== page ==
To choose the best business intelligence applications, you must know exactly what questions are that need answers. This situation changes by size and type of business. A small nonprofit needs different information from that of a small retail store, and a large multinational corporation has different questions to be answered compared to a medium-size regional corporation.
Simple business intelligence applications might consist of spreadsheets and possibly small databases that are developed within the business. The questions to be answered involve general accounting and customer tracking. General accounting questions can also be covered by the less expensive business application bundles that are commercially available. These applications should also perform the tasks that a certified public accountant (CPA) would perform, such as preparing quarterly and yearly tax forms.
If you are looking for business intelligence applications for a small business that has grown or could grow into a medium-size organization, this might affect your decision. Business intelligence software should be able to grow with the business and later feed the information into a more complex set of applications, if it becomes necessary to upgrade. The added complexity could involve customer resource management (CRM), a decision support system (DSS) and various methods of analyzing business information to determine likely trends in the markets.
Carefully monitor the amount of money invested in business intelligence applications. If the investments will not result in a positive return on investment (ROI), then either the applications are not worth the effort or some other reason needs to justify the expense. One such reason is reporting to another organization, as with a nonprofit reporting to a funding source.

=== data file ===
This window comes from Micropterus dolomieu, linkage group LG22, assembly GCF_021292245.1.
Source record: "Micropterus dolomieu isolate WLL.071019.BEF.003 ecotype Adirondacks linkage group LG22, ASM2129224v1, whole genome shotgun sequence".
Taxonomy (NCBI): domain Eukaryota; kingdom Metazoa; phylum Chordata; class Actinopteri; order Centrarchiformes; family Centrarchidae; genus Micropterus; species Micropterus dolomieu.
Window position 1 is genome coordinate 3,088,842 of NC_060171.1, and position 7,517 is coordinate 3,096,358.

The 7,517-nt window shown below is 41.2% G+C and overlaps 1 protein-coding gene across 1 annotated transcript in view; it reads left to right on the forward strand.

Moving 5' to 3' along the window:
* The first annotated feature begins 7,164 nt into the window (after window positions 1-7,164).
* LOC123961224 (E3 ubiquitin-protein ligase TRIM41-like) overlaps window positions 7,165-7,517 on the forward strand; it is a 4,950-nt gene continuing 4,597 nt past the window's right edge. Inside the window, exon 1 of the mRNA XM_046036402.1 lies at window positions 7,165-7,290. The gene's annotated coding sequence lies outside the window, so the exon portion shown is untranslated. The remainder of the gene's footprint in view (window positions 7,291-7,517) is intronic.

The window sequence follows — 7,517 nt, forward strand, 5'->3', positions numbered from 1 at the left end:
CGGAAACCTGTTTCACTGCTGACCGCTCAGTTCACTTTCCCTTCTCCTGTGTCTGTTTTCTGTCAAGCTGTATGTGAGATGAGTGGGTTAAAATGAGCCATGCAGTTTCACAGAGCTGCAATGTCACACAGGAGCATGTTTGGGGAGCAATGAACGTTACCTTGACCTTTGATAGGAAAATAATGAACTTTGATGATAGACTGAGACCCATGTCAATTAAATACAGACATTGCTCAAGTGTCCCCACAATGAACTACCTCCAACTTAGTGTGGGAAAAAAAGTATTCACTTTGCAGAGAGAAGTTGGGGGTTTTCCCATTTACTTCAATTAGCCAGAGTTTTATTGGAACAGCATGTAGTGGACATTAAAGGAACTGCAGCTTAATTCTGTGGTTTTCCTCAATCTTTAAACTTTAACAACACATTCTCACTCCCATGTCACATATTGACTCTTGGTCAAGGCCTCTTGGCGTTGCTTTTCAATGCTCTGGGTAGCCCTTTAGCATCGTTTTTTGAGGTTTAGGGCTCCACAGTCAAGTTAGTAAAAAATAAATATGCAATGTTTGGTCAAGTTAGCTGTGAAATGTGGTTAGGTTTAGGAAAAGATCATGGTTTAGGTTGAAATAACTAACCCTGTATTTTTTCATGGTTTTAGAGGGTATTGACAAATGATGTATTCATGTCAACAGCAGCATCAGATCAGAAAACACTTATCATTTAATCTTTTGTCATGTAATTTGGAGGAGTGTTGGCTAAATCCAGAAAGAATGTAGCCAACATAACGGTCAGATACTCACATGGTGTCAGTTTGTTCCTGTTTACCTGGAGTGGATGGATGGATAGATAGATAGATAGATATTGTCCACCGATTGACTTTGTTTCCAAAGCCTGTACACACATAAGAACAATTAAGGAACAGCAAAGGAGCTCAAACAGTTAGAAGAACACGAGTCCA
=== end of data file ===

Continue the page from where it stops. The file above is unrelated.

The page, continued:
Web-based business information applications can be purchased as a set of modules or features. This is a good strategy for experimenting with business intelligence applications before fully committing to them. The great advantages to a web-based solution are automatic data backups, accessibility from any location with an Internet connection and reduced hardware costs.
Oftentimes, the value of a particular business information application cannot be fully understood until you actually work with it. Web-based systems allow this by renting out the applications for a limited time. Otherwise, demonstration and trial versions can be used.
ROI should always be a major consideration when you are examining business information applications. If the information cannot be used to generate revenue or save overhead costs, the information is probably not worth anything. The exceptions are mandatory reporting to governments or funding sources. If the reporting is mandatory, the investment in software might be tax deductible.